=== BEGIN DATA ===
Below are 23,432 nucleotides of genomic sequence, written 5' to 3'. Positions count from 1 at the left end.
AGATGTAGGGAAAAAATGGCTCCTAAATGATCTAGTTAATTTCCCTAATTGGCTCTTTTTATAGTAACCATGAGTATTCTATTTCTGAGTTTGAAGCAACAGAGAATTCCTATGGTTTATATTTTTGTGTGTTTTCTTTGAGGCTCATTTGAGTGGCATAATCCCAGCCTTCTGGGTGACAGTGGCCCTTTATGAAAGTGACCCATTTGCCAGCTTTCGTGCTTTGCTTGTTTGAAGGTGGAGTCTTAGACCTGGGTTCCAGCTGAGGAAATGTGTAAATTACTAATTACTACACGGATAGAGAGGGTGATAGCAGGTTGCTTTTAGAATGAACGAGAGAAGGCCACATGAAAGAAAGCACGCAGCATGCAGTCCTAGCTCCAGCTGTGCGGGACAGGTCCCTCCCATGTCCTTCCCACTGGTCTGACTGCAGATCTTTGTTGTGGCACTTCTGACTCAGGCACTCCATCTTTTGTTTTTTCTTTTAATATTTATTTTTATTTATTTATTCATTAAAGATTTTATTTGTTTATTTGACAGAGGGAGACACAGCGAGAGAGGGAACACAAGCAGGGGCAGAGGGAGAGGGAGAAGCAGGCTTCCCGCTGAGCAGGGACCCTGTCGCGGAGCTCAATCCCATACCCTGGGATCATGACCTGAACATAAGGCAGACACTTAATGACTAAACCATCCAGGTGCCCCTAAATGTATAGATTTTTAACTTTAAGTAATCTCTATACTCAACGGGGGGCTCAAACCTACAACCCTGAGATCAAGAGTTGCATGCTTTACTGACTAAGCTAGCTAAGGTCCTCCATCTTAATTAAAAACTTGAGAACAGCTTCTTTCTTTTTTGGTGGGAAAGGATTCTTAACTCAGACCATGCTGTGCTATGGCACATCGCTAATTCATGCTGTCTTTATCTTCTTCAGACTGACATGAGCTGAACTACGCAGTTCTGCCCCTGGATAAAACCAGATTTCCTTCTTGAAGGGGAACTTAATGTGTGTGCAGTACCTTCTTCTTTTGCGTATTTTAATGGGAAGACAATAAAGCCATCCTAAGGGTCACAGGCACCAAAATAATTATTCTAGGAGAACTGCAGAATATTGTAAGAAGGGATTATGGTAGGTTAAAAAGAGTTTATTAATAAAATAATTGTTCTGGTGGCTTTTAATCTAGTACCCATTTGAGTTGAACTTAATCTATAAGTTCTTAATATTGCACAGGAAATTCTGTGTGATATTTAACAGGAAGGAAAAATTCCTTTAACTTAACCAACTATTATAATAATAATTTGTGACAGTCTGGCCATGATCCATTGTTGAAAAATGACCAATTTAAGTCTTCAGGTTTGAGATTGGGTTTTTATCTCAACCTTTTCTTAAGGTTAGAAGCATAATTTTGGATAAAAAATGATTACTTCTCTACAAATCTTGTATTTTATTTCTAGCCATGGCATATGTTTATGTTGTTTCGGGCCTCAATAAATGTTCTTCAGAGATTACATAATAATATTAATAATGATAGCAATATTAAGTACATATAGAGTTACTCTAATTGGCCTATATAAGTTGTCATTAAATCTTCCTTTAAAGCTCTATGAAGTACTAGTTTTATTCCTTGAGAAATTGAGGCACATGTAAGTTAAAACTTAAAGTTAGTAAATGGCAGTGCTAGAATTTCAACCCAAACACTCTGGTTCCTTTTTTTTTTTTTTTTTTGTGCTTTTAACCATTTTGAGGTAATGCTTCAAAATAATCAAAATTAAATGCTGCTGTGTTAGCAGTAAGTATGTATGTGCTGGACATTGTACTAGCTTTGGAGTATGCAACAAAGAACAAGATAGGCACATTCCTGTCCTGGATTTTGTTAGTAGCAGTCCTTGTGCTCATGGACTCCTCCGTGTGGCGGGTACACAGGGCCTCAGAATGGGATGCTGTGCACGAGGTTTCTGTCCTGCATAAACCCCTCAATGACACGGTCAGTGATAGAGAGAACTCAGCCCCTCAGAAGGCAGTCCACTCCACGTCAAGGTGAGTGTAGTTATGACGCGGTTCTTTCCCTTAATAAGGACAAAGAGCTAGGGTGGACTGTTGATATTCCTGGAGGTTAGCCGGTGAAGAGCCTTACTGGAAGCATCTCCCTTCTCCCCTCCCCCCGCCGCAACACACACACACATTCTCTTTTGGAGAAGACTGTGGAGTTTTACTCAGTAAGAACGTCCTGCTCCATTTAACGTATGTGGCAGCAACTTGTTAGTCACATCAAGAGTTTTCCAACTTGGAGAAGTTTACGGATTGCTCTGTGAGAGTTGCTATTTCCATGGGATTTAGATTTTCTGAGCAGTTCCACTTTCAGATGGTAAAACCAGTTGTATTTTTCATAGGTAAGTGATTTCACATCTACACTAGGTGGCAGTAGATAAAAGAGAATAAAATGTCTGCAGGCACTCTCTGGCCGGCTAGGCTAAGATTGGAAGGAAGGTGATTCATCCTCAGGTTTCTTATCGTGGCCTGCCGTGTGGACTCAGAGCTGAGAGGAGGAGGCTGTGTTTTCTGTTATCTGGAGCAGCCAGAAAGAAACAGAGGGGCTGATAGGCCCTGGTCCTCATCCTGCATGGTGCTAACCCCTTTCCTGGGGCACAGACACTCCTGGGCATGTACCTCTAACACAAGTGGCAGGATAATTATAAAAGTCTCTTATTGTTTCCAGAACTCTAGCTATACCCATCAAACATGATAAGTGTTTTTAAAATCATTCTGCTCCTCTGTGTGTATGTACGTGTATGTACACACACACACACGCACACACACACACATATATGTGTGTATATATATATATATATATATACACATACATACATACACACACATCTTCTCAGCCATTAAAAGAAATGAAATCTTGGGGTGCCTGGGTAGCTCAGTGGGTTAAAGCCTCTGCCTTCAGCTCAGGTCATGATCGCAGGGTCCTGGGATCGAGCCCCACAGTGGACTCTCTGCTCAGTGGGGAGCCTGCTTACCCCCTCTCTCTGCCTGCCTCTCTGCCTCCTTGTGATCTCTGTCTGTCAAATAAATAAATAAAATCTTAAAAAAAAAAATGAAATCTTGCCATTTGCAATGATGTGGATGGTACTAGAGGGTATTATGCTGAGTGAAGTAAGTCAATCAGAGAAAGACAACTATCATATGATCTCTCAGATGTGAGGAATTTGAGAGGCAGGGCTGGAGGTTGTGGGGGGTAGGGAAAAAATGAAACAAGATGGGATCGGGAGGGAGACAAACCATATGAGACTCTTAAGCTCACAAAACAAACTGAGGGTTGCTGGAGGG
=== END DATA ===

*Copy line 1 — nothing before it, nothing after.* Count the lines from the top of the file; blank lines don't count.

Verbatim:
Below are 23,432 nucleotides of genomic sequence, written 5' to 3'. Positions count from 1 at the left end.